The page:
The formation of the ASEAN Economic Community later this year will alter the human resources landscape for both businesses and employees.
Vietnam’s economy rebounded strongly in 2014 and continued to do so in the early months of this year. Though not always apparent, there have been many positive changes. The country is welcoming waves of foreign investment, with the proportion coming from Asian and Southeast Asian countries such as Japan, Thailand and Malaysia increasing significantly. Vietnamese enterprises are also making plans to expand and develop their business in regional areas such as Myanmar, the Philippines, and Cambodia. Trade will become more and more facilitative, especially as Vietnam will be part of the ASEAN Economic Community (AEC), which comes into being later this year.
Vietnam is a developing country, with greater labor mobility and market flexibility compared to other regional countries. Workers have more occupational choice as talent remains scarce while the needs of businesses continue to be high. The AEC is therefore seen as a catalyst for both businesses and for workers, creating interaction with external markets and resolving existing obstacles and difficulties.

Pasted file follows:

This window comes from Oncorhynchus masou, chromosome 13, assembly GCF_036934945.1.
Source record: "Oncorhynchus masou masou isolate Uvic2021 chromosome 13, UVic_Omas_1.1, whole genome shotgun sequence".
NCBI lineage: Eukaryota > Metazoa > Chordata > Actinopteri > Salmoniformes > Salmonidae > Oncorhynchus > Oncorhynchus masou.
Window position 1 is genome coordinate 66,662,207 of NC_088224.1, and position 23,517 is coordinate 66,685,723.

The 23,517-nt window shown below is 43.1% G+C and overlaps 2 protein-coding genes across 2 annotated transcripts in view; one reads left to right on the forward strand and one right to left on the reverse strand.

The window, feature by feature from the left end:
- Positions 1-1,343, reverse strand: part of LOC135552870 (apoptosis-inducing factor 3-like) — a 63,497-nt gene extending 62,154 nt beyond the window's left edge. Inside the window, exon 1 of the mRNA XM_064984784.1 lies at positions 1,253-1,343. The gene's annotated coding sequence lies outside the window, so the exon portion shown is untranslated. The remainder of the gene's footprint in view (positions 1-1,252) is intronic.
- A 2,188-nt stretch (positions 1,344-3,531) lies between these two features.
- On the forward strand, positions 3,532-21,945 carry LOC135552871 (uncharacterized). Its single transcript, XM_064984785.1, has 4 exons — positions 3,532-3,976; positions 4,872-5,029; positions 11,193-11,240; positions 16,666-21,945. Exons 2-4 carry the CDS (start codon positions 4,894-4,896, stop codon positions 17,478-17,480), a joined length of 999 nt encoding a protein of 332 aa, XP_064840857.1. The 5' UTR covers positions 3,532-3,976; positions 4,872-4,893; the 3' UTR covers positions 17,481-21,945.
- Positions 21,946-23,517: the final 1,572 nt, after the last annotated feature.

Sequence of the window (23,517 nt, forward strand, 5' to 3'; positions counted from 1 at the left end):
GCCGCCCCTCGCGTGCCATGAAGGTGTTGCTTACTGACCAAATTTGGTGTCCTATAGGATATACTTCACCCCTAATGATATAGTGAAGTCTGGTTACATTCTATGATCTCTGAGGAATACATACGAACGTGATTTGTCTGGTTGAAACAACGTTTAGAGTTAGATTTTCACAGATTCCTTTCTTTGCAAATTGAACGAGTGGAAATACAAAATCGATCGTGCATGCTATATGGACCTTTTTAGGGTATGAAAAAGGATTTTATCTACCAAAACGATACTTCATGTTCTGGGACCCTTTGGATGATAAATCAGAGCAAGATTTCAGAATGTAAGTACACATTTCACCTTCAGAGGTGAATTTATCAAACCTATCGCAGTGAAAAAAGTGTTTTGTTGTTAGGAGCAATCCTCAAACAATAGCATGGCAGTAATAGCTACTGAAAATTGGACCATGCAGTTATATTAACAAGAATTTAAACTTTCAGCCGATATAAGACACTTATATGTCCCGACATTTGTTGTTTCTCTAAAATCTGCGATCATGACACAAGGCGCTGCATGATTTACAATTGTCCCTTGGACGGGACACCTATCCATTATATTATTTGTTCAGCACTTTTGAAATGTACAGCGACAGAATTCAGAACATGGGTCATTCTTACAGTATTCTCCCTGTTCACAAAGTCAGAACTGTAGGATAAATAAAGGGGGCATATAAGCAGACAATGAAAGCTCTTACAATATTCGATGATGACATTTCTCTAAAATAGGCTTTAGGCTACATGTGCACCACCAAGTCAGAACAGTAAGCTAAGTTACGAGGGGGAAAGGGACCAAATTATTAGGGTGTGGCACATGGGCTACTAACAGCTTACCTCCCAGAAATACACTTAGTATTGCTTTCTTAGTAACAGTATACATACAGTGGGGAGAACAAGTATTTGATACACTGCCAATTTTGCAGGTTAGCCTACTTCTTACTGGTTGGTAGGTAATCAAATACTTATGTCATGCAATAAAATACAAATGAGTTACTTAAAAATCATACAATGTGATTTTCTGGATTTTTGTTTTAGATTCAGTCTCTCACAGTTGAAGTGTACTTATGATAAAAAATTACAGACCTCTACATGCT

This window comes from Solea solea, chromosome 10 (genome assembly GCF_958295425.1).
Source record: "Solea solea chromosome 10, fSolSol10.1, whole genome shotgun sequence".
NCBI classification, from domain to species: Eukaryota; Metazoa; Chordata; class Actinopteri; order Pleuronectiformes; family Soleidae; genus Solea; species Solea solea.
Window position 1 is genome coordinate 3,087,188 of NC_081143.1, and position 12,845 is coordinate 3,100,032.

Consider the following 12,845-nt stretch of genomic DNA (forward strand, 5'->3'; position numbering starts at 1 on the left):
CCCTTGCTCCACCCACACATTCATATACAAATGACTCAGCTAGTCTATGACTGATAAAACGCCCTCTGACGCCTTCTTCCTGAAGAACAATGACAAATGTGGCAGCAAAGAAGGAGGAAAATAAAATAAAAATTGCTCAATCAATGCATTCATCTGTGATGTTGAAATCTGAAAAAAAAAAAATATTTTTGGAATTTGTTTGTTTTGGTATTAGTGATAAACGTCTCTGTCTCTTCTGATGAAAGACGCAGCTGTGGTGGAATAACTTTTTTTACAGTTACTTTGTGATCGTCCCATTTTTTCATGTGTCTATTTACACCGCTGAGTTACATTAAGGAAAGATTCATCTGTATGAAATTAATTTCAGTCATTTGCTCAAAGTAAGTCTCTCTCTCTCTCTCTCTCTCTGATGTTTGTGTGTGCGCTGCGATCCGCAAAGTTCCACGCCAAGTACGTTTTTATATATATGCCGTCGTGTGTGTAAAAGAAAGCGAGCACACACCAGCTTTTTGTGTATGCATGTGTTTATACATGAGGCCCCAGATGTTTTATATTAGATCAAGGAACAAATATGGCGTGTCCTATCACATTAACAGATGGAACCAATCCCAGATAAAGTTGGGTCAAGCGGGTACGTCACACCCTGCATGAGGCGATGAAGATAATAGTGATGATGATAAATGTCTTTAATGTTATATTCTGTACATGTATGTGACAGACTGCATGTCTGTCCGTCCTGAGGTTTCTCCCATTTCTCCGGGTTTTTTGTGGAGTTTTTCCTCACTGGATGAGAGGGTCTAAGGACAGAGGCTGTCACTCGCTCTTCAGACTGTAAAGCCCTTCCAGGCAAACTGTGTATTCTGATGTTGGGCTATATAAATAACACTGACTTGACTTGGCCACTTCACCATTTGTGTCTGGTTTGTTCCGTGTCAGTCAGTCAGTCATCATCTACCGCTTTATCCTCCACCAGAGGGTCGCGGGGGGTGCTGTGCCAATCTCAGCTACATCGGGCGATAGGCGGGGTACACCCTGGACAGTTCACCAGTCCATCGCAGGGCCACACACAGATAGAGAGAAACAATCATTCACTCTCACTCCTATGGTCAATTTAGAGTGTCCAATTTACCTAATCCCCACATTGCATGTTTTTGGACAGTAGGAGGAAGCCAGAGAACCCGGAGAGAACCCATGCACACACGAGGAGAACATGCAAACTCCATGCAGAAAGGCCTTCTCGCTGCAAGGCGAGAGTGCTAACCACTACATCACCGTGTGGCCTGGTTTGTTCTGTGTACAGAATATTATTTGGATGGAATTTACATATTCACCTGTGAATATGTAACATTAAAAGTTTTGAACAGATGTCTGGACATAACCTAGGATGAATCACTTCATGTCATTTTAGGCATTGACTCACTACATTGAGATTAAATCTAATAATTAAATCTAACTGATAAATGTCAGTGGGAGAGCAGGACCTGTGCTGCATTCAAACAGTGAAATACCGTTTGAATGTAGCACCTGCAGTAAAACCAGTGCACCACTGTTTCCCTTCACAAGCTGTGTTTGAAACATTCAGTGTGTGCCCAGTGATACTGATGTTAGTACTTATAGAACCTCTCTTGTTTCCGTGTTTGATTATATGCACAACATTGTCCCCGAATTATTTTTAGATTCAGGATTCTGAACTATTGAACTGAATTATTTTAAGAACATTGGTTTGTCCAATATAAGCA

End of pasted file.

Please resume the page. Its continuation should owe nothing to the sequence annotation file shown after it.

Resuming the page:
So what benefits will Vietnamese workers receive from the AEC as it turns Vietnam into an open market, lifting almost all barriers between businesses in ASEAN?
♦ Firstly, it is clear that Vietnamese workers will not only have opportunities within Vietnam but also in regional markets;
♦ Vietnamese workers will have more opportunities to interact with professionals in neighboring countries and at the same time enhance their experience and polish their skills;
♦ Labor mobility, which is inherently not one of Vietnam’s strong points, will be improved considerably.
Meanwhile, the benefits to Vietnamese businesses from this economic integration regarding human resources are as follows:
♦ As the AEC is an open market, human capital from neighboring countries will also find employment opportunities in Vietnam, leading to an abundant supply of workers;
♦ Labor supply will increase, with more variety and diversity;
♦ Businesses will have an ample choice of skillful and experienced candidates, bringing a breath of fresh air to the company.